Where is the coalition of companies taking a hard line stance? How many companies are removing corporate funds from states and cities if they dont move toward police reform? Which corporations are confronting their omnipresent lack of diversity? This certainly wouldnt be the first time corporations have delved into matters of human rights.
The precedent has been set
Businesses have publicly supported social and environmental causes before, with LGBTQ rights being a prime illustration.
In March, Facebook CEO Mark Zuckerberg, Apple CEO Tim Cook, IBM CEO Virginia Rometty and Salesforce CEO Marc Benioff all joined more than 80 other business leaders in signing an open letter asking North Carolina Governor Pat McCrory to repeal a law that bans transgender people from using bathrooms in accordance with their gender identities. These same companies, along with other Fortune 500 companies, were the ones that outwardly supported the Marriage Equality Act of 2014. They petitioned, marched, lobbied and donated to overturn Proposition 8 in California and it worked.
The NBA also formed a partnership with GLSEN, a leading LGBTQ activist and education organization, to initiate other pioneering endeavors for LGBTQ causes. WNBA players were issued T-shirts by the league after the Pulse nightclub shooting in Orlando, and NBA Commissioner Adam Silver and WNBA representatives marched on behalf of both leagues in the New York City Pride March.
While LGBTQ equality rightfully garners a lot of attention, it’s not the only issue corporations tackle. For instance, a few trailblazing companies have also taken gender inequality and equal pay into their own hands. Facebook COO and Lean In author Sheryl Sandberg is widely known for her advocacy for women in the workforce. When Ellen Pao was the CEO of Reddit, she eliminated negotiations during the hiring and recruiting process as an approach to fix the pay gap. Salesforces Marc Benioff and Intel CEO Brian Kzanich have pledged millions to the cause as well.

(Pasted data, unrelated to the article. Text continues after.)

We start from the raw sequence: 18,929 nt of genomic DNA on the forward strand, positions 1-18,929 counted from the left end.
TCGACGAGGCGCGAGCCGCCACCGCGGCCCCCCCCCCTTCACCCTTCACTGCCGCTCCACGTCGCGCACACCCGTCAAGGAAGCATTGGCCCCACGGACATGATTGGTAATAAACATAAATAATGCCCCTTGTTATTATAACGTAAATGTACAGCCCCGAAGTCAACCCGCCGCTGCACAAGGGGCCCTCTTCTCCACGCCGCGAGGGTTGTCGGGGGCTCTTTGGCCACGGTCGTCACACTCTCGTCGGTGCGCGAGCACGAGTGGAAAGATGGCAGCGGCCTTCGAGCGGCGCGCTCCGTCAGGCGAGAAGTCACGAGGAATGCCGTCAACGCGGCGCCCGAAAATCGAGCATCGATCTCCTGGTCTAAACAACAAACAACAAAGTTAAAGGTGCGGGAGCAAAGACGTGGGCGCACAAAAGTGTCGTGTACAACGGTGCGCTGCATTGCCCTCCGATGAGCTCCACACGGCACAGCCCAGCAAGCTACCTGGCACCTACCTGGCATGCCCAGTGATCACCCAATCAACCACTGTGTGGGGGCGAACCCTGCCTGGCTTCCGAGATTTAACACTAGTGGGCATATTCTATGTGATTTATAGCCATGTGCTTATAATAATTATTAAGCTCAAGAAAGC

“It’s time to step up and do more.”
“Its time to step up and do more … Intel wants to lead by example,” Kzanich said in 2015 regarding the company’s diversity initiatives.
CEOs and the corporations they represent are starting to see supporting social issues as a company value a sense of duty that should permeate their entire business.
Many participate in Corporate Social Responsibility initiatives supporting causes like STEM education, climate change, childrens health, organic farming and breast cancer research.
It’s the right thing to do.
But corporations need to address the other glaring human rights issue. The one where a black man gets shot and the video of his murder surfaces on the internet. The one where justice takes a backseat and then the cycle repeats itself all over again.
Keep the movement moving
Corporations should take direct action in order to effect change, or support others leading change efforts.
For example, nonprofits and even insurance companies have been working directly with law enforcement. They provide hands-on training to show officers how to minimize use-of-force incidents and formulate action plans. Insurance companies, like Travelers Insurance, likely do this because police departments rarely have to pay when sued, as the liability usually falls on insurance companies. Those insurance companies, then, look for preventative measures that can help mitigate their costs. Despite being economically motivated, its effective in terms of reform.
“Supporting Black Lives Matter shouldnt require contemplation; it should be a moral obligation.”
Google, meanwhile, has chosen the path of supporting others who are making an impact by aligning with nonprofits that are moving the cause forward through tech. In November 2015, Google invested more than $2 million in grant money to three San Francisco Bay-area nonprofits working for racial and social justice. Since Googles mission is to make information useful and accessible, it makes perfect sense that part of that money went toward the Ella Baker Center for Human Rights, which developed an app that tracks reports of incidents involving law enforcement.
Another opportunity for corporations to make a change comes by looking internally. Its hard for a company to take a position on racial injustice if it isn’t trying to fix its own issues in recruiting, hiring and retaining black people.